Published on 30 Jan 2013 Sections ,

Petrol prices investigation: ‘Competition working well’

There is “very limited evidence” that pump prices rise quickly when the wholesale price goes up but fall more slowly when it drops, an Office of Fair Trading report on motor fuel competition reveals.

In the long-awaited report on its investigation, the competition watchdog blamed higher taxes and crude oil prices for the rising petrol and diesel prices rather than a lack of competition.

But the OFT’s report identified an absence of pricing information on motorways as a concern and did not rule out taking action in some local markets if there is persuasive evidence of anti-competitive behaviour.

The review, launched in September, has been looking at whether reductions in the price of crude oil are being passed on to motorists.


The OFT called then for information from the industry, motoring groups and consumer bodies amid concerns over the prices charged for petrol and diesel at the pumps.

The watchdog carried out detailed analysis of pricing data and found that, pre-tax, the UK has some of the cheapest road fuel prices in Europe.

In the 10 years between 2003 and 2012 pump prices increased from 76 pence per litre (ppl) to 136ppl for petrol, and from 78ppl to 142ppl for diesel, the report said. It blames this on an increase of nearly 24ppl in tax and duty and 33ppl in the cost of crude oil.

The OFT found that petrol and diesel tend to be cheaper in local areas that have a greater number of local retailers. Its analysis also showed that on average motor fuel was more expensive in rural areas than in urban areas.

Local differences

It puts this down to a number of factors including lower throughputs per forecourt, fewer competitors within a local area, and higher transport costs for getting fuel to rural forecourts.

The OFT also examined claims that supermarkets’ and major oil companies’ practices may be making it more difficult for independent dealers to compete with them. But it said that it has not, to date, received evidence of any anti-competitive practices being used against independent dealers that might lead it to take enforcement action.

The widely held perception that pump prices rise quickly when the wholesale price goes up but fall more slowly when it drops, was also dismissed by the OFT after analysing the relationship between retail and wholesale prices at both a national and local market level, as well as the relationship between crude oil prices and wholesale prices.

Lack of competition

The OFT said the UK retail road fuels sector is estimated to be worth around £32bn. Petrol prices rose by 38 per cent between June 2007 and June 2012, while diesel prices went up by 43 per cent.

The watchdog said on launching the review that it would explore a number of claims about how the sector is functioning, including whether supermarkets and major oil companies are making it more difficult for independent retailers to compete.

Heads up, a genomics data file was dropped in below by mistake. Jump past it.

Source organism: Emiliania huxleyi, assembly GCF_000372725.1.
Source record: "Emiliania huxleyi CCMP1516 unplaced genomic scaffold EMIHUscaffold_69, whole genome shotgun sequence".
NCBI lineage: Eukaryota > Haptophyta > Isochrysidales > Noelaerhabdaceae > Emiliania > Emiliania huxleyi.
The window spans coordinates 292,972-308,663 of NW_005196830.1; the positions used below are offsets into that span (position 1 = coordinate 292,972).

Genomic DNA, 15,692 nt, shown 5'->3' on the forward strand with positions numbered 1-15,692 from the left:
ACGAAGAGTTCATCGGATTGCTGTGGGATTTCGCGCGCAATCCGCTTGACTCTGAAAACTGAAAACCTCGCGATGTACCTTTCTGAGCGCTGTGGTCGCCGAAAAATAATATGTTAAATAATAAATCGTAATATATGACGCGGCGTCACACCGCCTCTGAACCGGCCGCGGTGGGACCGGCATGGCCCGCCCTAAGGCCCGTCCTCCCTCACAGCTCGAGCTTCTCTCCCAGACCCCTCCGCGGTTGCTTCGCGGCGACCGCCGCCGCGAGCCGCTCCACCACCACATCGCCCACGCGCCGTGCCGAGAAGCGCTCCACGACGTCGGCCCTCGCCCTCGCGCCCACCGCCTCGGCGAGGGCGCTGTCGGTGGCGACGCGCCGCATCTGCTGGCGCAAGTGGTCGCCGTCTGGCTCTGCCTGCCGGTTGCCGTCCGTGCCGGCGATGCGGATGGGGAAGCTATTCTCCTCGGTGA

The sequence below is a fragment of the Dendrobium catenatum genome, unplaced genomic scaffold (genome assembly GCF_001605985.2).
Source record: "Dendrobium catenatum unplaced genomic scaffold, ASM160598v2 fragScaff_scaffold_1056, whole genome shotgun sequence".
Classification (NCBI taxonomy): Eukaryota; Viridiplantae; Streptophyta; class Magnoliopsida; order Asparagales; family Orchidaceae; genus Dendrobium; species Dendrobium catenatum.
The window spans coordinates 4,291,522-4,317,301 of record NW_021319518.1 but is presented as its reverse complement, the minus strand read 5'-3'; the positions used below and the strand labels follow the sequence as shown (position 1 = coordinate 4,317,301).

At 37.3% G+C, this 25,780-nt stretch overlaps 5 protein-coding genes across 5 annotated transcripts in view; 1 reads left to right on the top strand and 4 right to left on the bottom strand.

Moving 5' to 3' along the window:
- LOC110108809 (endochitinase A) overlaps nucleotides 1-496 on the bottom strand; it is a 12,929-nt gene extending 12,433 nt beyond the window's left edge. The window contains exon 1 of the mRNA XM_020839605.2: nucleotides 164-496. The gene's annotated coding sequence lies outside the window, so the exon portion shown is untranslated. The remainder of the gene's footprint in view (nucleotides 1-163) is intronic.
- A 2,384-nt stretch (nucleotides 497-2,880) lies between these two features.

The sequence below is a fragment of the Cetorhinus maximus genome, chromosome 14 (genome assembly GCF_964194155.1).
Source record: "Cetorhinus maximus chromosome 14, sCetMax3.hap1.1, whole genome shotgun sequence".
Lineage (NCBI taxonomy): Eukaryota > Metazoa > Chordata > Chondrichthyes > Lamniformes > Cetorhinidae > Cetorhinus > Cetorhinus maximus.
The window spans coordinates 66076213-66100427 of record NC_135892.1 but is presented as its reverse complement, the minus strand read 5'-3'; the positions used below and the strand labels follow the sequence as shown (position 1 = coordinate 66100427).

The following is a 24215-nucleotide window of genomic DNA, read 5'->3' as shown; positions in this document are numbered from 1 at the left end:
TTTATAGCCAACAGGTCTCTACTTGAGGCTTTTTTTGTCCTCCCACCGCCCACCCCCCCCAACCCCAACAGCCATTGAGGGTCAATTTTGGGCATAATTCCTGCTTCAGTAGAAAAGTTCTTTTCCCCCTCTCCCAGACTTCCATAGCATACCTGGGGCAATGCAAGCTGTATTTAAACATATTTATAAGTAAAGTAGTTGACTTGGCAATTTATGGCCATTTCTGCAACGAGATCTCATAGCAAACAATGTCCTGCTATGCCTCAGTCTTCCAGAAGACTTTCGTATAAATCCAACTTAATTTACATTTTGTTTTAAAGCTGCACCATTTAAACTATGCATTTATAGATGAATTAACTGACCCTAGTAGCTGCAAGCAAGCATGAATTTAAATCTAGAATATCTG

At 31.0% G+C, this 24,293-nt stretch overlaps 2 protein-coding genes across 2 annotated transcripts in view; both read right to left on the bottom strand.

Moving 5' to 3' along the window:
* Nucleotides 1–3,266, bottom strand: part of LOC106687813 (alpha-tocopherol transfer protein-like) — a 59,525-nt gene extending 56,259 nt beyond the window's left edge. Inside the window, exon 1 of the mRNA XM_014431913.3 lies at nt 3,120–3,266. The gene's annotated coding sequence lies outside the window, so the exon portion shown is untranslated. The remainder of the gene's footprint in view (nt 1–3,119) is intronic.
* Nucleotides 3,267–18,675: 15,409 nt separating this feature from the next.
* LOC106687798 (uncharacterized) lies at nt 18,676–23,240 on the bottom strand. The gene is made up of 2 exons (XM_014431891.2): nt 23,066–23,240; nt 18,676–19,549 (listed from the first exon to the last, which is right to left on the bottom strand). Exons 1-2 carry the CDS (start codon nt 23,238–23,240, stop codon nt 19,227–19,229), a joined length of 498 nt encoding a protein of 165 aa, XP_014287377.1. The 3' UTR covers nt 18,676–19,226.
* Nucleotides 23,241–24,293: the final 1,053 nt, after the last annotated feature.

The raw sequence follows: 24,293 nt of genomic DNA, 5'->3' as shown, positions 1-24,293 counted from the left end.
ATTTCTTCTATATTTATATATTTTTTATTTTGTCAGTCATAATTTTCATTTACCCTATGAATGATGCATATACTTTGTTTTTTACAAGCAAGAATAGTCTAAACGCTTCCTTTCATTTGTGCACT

The review also set out to consider whether there is a lack of competition between fuel retailers in some remote communities.

The OFT began to look at the issue last February when it received a submission from the Retail Motor Industry (RMI), which raised concerns about the ability of independent fuel retailers to compete in the market.

Below-cost pricing

Issues raised by the RMI, a trade body which represents car dealers, independent garages and petrol retailers, included low and below-cost pricing of road fuels by the big four supermarkets.

Brian Madderson, chairman of the RMI’s Petrol Retailers Association (PRA) said the OFT had failed to act “on simple evidence”, which could result in more filling station closures and higher fuel prices and make the UK more vulnerable to transport disruption in a crisis.

“How can the OFT, supported by government, try and tell motorists and businesses that the market is working in the consumer’s interests?

“As independent retailers, we are left trying to explain the unexplainable to our forecourt customers who will rightly be angry at another unwarranted price hike.”

“The establishment has once again turned a blind eye to the need for a full market study which would have unmasked the market manipulators, provided proper transparency and helped our economic recovery.”

Full investigation

But the PRA added that it was encouraged that the OFT’s investigation had find no evidence to substantiate claims that prices “go up like a rocket and down like a feather”.

The Forum of Private Business has described the OFT’s decision not to launch a full investigation into the state of fuel pricing as a “missed opportunity”.

On supermarkets increasing competition, the forum’s head of policy Alex Jackman said: “The growth of supermarket filling stations has coincided with the decline of independents. It may be true that they increase competition, but by offering healthy discounts only when large amounts are spent in store, those discounts are not without their own cost.

“We don’t understand how the OFT can come to the conclusion they have bearing this in mind. This is a classic example of big supermarkets using their size and buying power to assimilate local markets for their own gain.

“They simply have too much power, and we think this was a missed opportunity by the OFT to take this further.”

Responding to the Office of Fair Trading report that the petrol market is working well, Friends of the Earth’s Head of Campaigns Andrew Pendleton said:

Friends of the Earth’s head of campaigns, Andrew Pendleton, said the government should do more to accelerate the production of electric and fuel-efficient vehicles.

“Cash-strapped motorists are understandably concerned about rising petrol prices, but until we end our cars’ dependency on oil we’ll all continue to pay a high price at the pumps.”